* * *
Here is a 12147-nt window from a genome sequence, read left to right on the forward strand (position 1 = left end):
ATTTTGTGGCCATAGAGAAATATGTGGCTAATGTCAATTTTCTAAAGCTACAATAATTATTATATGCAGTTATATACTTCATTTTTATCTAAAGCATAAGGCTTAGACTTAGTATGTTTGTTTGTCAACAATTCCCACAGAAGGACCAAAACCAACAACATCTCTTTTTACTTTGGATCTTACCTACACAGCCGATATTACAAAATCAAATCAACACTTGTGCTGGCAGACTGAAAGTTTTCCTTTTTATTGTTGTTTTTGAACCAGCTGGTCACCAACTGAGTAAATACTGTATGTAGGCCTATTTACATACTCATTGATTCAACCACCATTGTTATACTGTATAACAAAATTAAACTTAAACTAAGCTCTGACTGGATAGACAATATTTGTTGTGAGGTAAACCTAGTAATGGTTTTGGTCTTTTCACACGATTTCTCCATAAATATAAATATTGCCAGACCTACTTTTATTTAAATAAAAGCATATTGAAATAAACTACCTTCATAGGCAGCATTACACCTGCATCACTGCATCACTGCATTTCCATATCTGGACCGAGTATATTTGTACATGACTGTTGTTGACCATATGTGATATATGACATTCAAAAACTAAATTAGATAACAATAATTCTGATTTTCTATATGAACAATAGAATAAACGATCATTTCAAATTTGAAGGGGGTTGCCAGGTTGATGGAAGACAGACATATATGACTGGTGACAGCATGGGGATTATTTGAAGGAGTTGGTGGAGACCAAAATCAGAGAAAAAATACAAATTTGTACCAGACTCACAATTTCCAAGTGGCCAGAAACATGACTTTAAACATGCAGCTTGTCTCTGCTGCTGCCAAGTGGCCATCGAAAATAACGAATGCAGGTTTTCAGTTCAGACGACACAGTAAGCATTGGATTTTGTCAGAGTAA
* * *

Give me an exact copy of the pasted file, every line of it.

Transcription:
Here is a 12147-nt window from a genome sequence, read left to right on the forward strand (position 1 = left end):
ATTTTGTGGCCATAGAGAAATATGTGGCTAATGTCAATTTTCTAAAGCTACAATAATTATTATATGCAGTTATATACTTCATTTTTATCTAAAGCATAAGGCTTAGACTTAGTATGTTTGTTTGTCAACAATTCCCACAGAAGGACCAAAACCAACAACATCTCTTTTTACTTTGGATCTTACCTACACAGCCGATATTACAAAATCAAATCAACACTTGTGCTGGCAGACTGAAAGTTTTCCTTTTTATTGTTGTTTTTGAACCAGCTGGTCACCAACTGAGTAAATACTGTATGTAGGCCTATTTACATACTCATTGATTCAACCACCATTGTTATACTGTATAACAAAATTAAACTTAAACTAAGCTCTGACTGGATAGACAATATTTGTTGTGAGGTAAACCTAGTAATGGTTTTGGTCTTTTCACACGATTTCTCCATAAATATAAATATTGCCAGACCTACTTTTATTTAAATAAAAGCATATTGAAATAAACTACCTTCATAGGCAGCATTACACCTGCATCACTGCATCACTGCATTTCCATATCTGGACCGAGTATATTTGTACATGACTGTTGTTGACCATATGTGATATATGACATTCAAAAACTAAATTAGATAACAATAATTCTGATTTTCTATATGAACAATAGAATAAACGATCATTTCAAATTTGAAGGGGGTTGCCAGGTTGATGGAAGACAGACATATATGACTGGTGACAGCATGGGGATTATTTGAAGGAGTTGGTGGAGACCAAAATCAGAGAAAAAATACAAATTTGTACCAGACTCACAATTTCCAAGTGGCCAGAAACATGACTTTAAACATGCAGCTTGTCTCTGCTGCTGCCAAGTGGCCATCGAAAATAACGAATGCAGGTTTTCAGTTCAGACGACACAGTAAGCATTGGATTTTGTCAGAGTAA